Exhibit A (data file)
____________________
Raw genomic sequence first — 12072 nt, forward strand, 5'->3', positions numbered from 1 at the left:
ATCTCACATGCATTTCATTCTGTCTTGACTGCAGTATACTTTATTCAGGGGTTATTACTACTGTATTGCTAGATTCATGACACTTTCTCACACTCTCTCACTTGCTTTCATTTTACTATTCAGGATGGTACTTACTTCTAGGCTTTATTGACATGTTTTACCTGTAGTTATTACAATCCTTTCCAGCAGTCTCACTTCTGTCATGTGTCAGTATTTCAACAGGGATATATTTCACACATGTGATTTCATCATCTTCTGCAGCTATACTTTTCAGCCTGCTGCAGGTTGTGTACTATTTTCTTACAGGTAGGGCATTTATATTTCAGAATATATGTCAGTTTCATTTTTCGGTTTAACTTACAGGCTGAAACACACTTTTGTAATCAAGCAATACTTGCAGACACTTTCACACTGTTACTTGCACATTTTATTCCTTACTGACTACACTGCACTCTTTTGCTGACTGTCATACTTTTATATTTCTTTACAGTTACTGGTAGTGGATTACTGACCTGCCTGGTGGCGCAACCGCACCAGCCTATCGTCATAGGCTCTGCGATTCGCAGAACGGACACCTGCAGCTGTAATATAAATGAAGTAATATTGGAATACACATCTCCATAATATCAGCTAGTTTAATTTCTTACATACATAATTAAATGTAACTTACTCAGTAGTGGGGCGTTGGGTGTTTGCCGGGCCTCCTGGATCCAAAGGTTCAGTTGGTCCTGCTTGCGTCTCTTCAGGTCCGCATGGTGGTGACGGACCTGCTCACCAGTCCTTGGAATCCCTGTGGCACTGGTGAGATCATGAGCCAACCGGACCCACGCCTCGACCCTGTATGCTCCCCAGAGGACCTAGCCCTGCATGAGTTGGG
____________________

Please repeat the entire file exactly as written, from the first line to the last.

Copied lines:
Raw genomic sequence first — 12072 nt, forward strand, 5'->3', positions numbered from 1 at the left:
ATCTCACATGCATTTCATTCTGTCTTGACTGCAGTATACTTTATTCAGGGGTTATTACTACTGTATTGCTAGATTCATGACACTTTCTCACACTCTCTCACTTGCTTTCATTTTACTATTCAGGATGGTACTTACTTCTAGGCTTTATTGACATGTTTTACCTGTAGTTATTACAATCCTTTCCAGCAGTCTCACTTCTGTCATGTGTCAGTATTTCAACAGGGATATATTTCACACATGTGATTTCATCATCTTCTGCAGCTATACTTTTCAGCCTGCTGCAGGTTGTGTACTATTTTCTTACAGGTAGGGCATTTATATTTCAGAATATATGTCAGTTTCATTTTTCGGTTTAACTTACAGGCTGAAACACACTTTTGTAATCAAGCAATACTTGCAGACACTTTCACACTGTTACTTGCACATTTTATTCCTTACTGACTACACTGCACTCTTTTGCTGACTGTCATACTTTTATATTTCTTTACAGTTACTGGTAGTGGATTACTGACCTGCCTGGTGGCGCAACCGCACCAGCCTATCGTCATAGGCTCTGCGATTCGCAGAACGGACACCTGCAGCTGTAATATAAATGAAGTAATATTGGAATACACATCTCCATAATATCAGCTAGTTTAATTTCTTACATACATAATTAAATGTAACTTACTCAGTAGTGGGGCGTTGGGTGTTTGCCGGGCCTCCTGGATCCAAAGGTTCAGTTGGTCCTGCTTGCGTCTCTTCAGGTCCGCATGGTGGTGACGGACCTGCTCACCAGTCCTTGGAATCCCTGTGGCACTGGTGAGATCATGAGCCAACCGGACCCACGCCTCGACCCTGTATGCTCCCCAGAGGACCTAGCCCTGCATGAGTTGGG